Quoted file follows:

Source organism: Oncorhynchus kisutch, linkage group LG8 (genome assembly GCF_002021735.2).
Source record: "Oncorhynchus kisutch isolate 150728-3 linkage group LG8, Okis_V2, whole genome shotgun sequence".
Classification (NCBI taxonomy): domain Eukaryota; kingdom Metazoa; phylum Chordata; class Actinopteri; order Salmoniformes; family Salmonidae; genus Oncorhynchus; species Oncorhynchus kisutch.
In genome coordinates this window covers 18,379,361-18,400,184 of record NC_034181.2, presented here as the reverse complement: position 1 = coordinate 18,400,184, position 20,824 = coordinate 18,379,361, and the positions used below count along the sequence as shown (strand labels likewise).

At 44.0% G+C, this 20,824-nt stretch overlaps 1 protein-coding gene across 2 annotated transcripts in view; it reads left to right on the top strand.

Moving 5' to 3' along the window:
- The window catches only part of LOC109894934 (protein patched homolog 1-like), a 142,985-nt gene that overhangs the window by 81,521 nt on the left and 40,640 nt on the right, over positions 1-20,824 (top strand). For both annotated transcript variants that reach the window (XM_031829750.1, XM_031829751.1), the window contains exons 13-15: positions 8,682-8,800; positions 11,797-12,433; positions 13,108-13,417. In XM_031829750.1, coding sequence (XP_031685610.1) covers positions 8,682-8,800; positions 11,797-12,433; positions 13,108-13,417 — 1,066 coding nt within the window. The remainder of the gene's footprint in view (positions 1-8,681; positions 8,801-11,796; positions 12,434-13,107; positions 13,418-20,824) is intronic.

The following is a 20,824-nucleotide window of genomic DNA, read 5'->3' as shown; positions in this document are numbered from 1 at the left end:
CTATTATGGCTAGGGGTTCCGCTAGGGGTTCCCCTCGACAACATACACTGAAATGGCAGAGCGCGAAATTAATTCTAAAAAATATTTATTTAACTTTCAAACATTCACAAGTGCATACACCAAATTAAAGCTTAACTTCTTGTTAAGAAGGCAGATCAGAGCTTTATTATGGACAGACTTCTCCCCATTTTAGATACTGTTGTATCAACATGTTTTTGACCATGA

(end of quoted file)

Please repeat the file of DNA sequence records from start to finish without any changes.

Source organism: Oncorhynchus kisutch, linkage group LG8 (genome assembly GCF_002021735.2).
Source record: "Oncorhynchus kisutch isolate 150728-3 linkage group LG8, Okis_V2, whole genome shotgun sequence".
Classification (NCBI taxonomy): domain Eukaryota; kingdom Metazoa; phylum Chordata; class Actinopteri; order Salmoniformes; family Salmonidae; genus Oncorhynchus; species Oncorhynchus kisutch.
In genome coordinates this window covers 18,379,361-18,400,184 of record NC_034181.2, presented here as the reverse complement: position 1 = coordinate 18,400,184, position 20,824 = coordinate 18,379,361, and the positions used below count along the sequence as shown (strand labels likewise).

At 44.0% G+C, this 20,824-nt stretch overlaps 1 protein-coding gene across 2 annotated transcripts in view; it reads left to right on the top strand.

Moving 5' to 3' along the window:
- The window catches only part of LOC109894934 (protein patched homolog 1-like), a 142,985-nt gene that overhangs the window by 81,521 nt on the left and 40,640 nt on the right, over positions 1-20,824 (top strand). For both annotated transcript variants that reach the window (XM_031829750.1, XM_031829751.1), the window contains exons 13-15: positions 8,682-8,800; positions 11,797-12,433; positions 13,108-13,417. In XM_031829750.1, coding sequence (XP_031685610.1) covers positions 8,682-8,800; positions 11,797-12,433; positions 13,108-13,417 — 1,066 coding nt within the window. The remainder of the gene's footprint in view (positions 1-8,681; positions 8,801-11,796; positions 12,434-13,107; positions 13,418-20,824) is intronic.

The following is a 20,824-nucleotide window of genomic DNA, read 5'->3' as shown; positions in this document are numbered from 1 at the left end:
CTATTATGGCTAGGGGTTCCGCTAGGGGTTCCCCTCGACAACATACACTGAAATGGCAGAGCGCGAAATTAATTCTAAAAAATATTTATTTAACTTTCAAACATTCACAAGTGCATACACCAAATTAAAGCTTAACTTCTTGTTAAGAAGGCAGATCAGAGCTTTATTATGGACAGACTTCTCCCCATTTTAGATACTGTTGTATCAACATGTTTTTGACCATGA